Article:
What is Occupational Therapy?

Occupational therapists (OT) provide rehabilitative services to individuals with mental, physical or developmental impairments. Whether someone has trouble performing day-to-day activities due to an illness, injury or disability, occupational therapy is about teaching people how to work within their limitations so they can live as independently as possible.

student helping older man with stretch bands

The rehabilitation process starts with the occupational therapist assessing the client and creating a highly individualized treatment plan. The occupational therapy assistant then puts the plan into action and informs the occupational therapist of the client’s progress. Essentially, OTs and OTAs work together to help their clients do the things they want and need to do on a daily basis.

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OT student helping older woman with walker

What is an Occupational Therapy Assistant?

OTAs work in diverse practice areas and settings, helping:

  • Toddlers increase their social skills through play
  • Amputees learn how to function with a new artificial limb
  • Wheelchair-bound individuals navigate buildings on their own
  • Individuals with Down syndrome learn self-care activities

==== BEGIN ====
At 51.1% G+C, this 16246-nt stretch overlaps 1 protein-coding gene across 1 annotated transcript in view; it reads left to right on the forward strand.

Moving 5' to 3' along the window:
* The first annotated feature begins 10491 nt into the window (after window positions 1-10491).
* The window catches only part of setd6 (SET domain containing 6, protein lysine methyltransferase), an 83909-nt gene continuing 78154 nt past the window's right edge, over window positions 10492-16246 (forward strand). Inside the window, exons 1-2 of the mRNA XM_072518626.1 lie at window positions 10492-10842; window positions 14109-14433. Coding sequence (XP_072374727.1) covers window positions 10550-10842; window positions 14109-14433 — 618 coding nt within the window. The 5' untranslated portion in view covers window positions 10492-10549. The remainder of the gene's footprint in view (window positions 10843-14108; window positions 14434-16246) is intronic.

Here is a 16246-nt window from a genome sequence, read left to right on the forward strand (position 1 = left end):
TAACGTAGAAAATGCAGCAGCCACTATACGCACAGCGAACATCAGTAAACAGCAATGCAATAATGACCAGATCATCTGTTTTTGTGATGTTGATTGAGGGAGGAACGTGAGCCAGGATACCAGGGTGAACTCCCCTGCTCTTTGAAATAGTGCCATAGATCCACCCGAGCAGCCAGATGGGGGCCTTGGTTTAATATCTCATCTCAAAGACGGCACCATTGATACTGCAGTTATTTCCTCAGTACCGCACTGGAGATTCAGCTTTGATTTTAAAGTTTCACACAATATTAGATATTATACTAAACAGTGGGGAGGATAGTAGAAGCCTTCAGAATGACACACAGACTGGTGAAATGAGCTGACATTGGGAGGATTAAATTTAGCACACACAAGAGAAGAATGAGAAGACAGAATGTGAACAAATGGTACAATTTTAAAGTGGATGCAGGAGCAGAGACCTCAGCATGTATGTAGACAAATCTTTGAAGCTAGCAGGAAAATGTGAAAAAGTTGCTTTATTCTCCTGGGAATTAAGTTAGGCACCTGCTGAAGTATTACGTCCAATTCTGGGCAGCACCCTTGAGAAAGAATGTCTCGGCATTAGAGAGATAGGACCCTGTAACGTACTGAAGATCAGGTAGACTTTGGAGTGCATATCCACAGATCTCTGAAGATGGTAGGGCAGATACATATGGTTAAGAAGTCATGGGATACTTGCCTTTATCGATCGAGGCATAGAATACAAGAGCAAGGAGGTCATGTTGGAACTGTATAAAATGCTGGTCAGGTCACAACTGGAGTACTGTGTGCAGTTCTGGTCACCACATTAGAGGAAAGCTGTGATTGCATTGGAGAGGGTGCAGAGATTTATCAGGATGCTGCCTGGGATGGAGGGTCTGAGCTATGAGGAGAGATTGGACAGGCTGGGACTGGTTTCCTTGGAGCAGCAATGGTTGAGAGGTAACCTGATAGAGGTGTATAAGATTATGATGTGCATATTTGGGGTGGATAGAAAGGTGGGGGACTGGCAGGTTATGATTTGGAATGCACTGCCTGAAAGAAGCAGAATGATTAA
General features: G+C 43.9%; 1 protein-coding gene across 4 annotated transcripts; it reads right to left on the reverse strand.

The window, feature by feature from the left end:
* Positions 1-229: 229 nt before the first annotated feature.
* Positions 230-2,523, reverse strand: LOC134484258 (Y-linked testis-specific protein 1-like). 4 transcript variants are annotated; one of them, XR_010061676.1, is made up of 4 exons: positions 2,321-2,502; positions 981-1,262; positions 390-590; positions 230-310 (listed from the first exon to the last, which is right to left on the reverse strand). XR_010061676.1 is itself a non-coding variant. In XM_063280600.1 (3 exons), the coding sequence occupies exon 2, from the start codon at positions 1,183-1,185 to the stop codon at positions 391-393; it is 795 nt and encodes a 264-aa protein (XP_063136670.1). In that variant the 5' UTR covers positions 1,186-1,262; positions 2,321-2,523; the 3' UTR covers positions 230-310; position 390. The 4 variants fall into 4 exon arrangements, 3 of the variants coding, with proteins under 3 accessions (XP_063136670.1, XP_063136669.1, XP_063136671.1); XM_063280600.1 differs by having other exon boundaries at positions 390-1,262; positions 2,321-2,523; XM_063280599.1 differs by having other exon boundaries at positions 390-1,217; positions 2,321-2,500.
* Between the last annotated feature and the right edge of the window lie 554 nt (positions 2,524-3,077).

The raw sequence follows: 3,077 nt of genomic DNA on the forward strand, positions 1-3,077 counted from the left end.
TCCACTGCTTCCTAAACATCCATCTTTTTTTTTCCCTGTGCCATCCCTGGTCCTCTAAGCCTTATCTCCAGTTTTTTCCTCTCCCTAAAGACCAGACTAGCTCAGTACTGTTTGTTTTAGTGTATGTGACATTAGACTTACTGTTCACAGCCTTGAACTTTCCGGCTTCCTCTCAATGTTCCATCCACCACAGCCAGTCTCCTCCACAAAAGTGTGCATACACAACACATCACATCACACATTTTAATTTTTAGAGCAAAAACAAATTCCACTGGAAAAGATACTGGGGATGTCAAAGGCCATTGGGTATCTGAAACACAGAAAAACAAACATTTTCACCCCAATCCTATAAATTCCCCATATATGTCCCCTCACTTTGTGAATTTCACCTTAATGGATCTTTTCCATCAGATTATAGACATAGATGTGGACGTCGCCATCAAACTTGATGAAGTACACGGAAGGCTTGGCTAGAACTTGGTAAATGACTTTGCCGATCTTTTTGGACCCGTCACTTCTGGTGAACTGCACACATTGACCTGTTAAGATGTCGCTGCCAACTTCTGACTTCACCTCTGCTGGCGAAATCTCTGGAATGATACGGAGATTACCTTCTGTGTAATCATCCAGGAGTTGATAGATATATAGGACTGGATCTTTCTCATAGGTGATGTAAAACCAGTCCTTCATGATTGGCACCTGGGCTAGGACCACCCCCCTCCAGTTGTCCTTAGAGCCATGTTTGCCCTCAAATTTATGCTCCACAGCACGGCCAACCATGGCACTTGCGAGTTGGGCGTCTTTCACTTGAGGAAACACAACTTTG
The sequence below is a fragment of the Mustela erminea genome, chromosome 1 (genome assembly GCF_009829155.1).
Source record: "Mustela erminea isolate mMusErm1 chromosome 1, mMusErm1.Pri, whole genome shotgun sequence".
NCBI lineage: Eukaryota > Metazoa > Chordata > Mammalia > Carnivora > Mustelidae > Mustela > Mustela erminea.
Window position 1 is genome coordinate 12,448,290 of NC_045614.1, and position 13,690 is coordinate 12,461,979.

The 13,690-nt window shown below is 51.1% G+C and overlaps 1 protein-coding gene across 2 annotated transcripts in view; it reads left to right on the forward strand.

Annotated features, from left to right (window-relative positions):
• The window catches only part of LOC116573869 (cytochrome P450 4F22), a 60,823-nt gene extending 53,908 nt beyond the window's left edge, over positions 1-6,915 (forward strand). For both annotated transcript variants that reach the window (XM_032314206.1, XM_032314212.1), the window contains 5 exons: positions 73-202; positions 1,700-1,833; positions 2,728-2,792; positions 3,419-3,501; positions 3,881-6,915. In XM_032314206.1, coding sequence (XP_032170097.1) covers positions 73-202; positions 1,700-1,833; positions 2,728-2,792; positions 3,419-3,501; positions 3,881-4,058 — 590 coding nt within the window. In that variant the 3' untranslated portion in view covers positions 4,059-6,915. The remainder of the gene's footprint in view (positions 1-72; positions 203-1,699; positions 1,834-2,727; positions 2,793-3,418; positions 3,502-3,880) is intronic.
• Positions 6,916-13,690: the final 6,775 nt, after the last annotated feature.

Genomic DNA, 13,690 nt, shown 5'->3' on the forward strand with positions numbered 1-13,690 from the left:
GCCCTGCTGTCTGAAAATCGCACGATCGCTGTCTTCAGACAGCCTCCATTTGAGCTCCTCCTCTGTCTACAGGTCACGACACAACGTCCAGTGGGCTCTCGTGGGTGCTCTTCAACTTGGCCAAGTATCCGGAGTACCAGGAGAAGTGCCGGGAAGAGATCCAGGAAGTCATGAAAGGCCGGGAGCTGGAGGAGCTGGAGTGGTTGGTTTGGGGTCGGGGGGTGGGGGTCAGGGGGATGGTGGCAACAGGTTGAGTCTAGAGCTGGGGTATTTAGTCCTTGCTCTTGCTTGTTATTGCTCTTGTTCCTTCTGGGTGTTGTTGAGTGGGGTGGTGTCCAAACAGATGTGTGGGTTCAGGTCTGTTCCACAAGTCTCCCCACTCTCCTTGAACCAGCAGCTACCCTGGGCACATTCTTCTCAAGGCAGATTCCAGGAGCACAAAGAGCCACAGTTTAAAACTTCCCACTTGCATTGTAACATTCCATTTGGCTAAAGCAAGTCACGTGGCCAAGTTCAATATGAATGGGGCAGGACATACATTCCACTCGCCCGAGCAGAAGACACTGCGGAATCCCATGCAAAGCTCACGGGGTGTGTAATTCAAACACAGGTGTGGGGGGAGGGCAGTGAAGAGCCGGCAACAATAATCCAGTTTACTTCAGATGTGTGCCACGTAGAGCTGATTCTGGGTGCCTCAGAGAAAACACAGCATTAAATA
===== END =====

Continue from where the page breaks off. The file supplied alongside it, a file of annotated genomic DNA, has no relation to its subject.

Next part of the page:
• Senior citizens with dementia adapt to memory loss

What’s to Love about OTA?

Occupational Therapy versus Physical Therapy

Occupational Therapy

People often confuse occupational therapy with physical therapy. Occupational therapy works to improve the life skills or vocational path of clients/patients. It is a form of rehabilitation that helps people overcome or adapt to their functional deficiencies so they can live as independently as possible.

For example, occupational therapists help:

  • Children develop better hand muscle control so they can tie their shoes
  • People suffering from anxiety disorders build their social skills

Physical Therapy

Physical therapy, by contrast, diagnoses and treats specific injuries and movement dysfunction in patients. It is a form of rehabilitation that helps people manage physical pain by using techniques such as exercise and massage instead of undergoing surgery or developing a long-term reliance on medication.

For example, physical therapists help:

  • Athletes regain muscle strength and flexibility following a torn ligament
  • People with back problems manage their pain through special exercises
outside shot of st. kate campus

The Ultimate Guide to Occupational Therapy and OTA

Get answers to your questions about the field, about the OTA career path, and about St. Catherine University’s Online OTA program.

book with cover title: Occupational Therapy Assistant Explained